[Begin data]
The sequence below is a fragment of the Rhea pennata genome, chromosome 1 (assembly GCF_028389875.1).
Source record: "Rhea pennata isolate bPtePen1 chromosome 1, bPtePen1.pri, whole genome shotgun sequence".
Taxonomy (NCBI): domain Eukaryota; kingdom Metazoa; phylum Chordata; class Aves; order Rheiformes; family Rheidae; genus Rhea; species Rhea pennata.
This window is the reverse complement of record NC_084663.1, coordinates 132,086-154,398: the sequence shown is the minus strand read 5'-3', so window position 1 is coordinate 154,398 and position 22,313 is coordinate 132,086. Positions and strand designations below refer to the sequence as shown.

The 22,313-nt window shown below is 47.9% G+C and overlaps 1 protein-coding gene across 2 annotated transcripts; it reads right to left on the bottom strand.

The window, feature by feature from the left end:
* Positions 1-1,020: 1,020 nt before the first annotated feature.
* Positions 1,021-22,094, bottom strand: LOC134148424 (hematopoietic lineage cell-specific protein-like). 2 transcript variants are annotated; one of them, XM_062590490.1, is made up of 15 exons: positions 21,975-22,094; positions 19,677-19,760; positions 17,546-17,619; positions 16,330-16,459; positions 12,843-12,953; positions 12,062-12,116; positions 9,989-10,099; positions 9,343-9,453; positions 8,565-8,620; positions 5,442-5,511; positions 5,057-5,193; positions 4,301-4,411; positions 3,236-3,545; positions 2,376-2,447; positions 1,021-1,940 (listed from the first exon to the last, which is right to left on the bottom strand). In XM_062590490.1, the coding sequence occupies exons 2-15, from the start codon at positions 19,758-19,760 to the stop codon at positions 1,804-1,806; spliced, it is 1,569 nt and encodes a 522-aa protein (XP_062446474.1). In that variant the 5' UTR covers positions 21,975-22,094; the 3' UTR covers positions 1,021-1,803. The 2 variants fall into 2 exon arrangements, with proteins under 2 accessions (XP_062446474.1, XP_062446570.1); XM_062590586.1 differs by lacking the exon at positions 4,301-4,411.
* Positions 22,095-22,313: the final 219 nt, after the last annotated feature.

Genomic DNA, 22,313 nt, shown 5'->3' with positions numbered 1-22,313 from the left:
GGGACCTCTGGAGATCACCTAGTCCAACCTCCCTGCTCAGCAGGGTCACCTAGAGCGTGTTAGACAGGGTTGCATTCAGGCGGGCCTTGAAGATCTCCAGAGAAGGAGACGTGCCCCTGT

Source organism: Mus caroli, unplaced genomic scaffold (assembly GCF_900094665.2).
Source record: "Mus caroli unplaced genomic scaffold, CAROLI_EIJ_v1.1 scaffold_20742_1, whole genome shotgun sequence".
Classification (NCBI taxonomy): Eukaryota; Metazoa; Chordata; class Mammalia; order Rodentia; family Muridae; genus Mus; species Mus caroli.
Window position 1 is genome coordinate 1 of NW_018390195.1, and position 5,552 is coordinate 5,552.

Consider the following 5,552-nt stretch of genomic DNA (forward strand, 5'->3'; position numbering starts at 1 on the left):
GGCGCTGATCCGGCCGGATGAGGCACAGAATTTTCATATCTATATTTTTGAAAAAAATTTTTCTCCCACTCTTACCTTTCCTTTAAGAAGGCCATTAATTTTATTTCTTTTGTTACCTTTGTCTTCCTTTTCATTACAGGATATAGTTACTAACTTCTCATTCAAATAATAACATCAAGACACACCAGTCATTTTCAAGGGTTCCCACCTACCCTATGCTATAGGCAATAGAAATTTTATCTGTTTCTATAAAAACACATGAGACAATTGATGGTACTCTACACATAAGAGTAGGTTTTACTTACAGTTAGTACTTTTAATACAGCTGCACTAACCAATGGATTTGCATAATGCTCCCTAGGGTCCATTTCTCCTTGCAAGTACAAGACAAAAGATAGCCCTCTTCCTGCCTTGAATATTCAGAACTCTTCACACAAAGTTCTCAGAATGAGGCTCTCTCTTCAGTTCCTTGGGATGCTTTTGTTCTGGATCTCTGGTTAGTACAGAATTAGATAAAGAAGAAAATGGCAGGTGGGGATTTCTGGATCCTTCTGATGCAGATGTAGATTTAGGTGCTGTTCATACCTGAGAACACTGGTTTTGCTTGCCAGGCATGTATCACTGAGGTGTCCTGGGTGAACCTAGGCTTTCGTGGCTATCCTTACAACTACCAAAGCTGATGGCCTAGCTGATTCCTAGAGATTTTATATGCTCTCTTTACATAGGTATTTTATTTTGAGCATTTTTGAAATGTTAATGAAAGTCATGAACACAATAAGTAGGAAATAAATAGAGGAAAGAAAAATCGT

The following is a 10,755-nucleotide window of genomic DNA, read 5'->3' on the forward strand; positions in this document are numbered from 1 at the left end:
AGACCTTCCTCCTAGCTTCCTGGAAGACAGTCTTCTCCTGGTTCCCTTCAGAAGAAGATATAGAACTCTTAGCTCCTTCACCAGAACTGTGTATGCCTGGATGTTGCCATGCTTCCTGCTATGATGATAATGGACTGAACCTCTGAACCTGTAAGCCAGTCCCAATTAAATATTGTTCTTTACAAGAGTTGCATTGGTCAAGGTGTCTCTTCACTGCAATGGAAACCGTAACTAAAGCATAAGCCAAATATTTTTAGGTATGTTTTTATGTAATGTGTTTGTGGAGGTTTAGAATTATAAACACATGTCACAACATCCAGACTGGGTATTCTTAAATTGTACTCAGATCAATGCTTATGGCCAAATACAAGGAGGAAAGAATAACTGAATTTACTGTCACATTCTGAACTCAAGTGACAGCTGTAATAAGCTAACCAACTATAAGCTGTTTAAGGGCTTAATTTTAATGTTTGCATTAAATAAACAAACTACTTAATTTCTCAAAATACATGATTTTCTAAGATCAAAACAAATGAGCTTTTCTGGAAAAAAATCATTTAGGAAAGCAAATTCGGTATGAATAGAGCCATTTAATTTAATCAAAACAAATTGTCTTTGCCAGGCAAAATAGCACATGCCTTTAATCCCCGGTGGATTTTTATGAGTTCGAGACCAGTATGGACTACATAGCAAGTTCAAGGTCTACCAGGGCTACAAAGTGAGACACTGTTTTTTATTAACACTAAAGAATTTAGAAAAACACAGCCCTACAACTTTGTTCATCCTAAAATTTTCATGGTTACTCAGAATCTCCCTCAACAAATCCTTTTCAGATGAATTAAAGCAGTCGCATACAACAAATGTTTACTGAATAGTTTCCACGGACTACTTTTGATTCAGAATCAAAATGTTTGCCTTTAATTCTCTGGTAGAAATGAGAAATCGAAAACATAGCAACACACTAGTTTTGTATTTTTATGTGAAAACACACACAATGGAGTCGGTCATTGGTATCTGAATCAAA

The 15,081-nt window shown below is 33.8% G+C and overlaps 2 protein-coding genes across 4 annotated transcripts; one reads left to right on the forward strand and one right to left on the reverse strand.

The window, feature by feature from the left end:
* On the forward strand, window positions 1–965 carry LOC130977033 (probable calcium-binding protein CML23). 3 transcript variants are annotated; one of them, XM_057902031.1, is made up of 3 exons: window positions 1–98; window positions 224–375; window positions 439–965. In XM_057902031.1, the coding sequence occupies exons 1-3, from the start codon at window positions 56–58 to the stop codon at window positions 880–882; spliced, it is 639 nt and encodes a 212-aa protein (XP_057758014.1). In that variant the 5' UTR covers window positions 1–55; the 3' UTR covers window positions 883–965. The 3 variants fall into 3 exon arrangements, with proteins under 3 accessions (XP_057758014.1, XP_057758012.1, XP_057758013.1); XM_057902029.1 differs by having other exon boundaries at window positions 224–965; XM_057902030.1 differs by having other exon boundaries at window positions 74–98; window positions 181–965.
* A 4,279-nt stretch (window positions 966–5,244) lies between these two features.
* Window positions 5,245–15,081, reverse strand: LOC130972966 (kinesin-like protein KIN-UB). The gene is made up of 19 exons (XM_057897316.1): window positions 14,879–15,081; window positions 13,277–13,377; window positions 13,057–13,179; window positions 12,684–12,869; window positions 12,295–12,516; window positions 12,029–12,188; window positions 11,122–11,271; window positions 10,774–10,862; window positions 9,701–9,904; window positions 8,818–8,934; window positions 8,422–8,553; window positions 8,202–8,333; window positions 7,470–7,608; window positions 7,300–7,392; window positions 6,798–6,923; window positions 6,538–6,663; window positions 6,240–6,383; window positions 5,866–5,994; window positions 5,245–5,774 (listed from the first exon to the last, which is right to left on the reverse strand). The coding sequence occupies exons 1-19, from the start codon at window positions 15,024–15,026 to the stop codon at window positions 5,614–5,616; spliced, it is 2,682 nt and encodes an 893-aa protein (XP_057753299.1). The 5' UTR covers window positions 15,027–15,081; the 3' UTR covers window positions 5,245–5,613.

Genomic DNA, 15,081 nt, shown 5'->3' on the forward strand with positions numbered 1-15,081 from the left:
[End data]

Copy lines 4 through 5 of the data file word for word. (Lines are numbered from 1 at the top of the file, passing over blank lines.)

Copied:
This window is the reverse complement of record NC_084663.1, coordinates 132,086-154,398: the sequence shown is the minus strand read 5'-3', so window position 1 is coordinate 154,398 and position 22,313 is coordinate 132,086. Positions and strand designations below refer to the sequence as shown.

The 22,313-nt window shown below is 47.9% G+C and overlaps 1 protein-coding gene across 2 annotated transcripts; it reads right to left on the bottom strand.